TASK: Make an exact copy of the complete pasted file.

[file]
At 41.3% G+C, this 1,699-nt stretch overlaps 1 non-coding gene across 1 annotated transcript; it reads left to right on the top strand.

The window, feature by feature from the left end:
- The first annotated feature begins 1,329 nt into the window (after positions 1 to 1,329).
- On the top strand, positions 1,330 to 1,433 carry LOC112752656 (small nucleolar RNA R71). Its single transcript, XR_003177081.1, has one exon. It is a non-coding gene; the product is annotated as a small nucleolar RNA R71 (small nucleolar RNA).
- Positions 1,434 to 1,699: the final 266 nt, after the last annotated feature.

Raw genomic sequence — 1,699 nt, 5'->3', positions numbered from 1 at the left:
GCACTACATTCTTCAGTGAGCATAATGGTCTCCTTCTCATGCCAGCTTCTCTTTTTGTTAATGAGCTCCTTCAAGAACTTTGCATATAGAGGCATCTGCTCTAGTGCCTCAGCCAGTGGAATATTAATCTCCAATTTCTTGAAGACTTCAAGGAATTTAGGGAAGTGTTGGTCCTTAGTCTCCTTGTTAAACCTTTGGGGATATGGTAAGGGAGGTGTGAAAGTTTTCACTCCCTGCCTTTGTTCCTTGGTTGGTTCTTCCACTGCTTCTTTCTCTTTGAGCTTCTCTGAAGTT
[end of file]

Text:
At 41.3% G+C, this 1,699-nt stretch overlaps 1 non-coding gene across 1 annotated transcript; it reads left to right on the top strand.

The window, feature by feature from the left end:
- The first annotated feature begins 1,329 nt into the window (after positions 1 to 1,329).
- On the top strand, positions 1,330 to 1,433 carry LOC112752656 (small nucleolar RNA R71). Its single transcript, XR_003177081.1, has one exon. It is a non-coding gene; the product is annotated as a small nucleolar RNA R71 (small nucleolar RNA).
- Positions 1,434 to 1,699: the final 266 nt, after the last annotated feature.

Raw genomic sequence — 1,699 nt, 5'->3', positions numbered from 1 at the left:
GCACTACATTCTTCAGTGAGCATAATGGTCTCCTTCTCATGCCAGCTTCTCTTTTTGTTAATGAGCTCCTTCAAGAACTTTGCATATAGAGGCATCTGCTCTAGTGCCTCAGCCAGTGGAATATTAATCTCCAATTTCTTGAAGACTTCAAGGAATTTAGGGAAGTGTTGGTCCTTAGTCTCCTTGTTAAACCTTTGGGGATATGGTAAGGGAGGTGTGAAAGTTTTCACTCCCTGCCTTTGTTCCTTGGTTGGTTCTTCCACTGCTTCTTTCTCTTTGAGCTTCTCTGAAGTT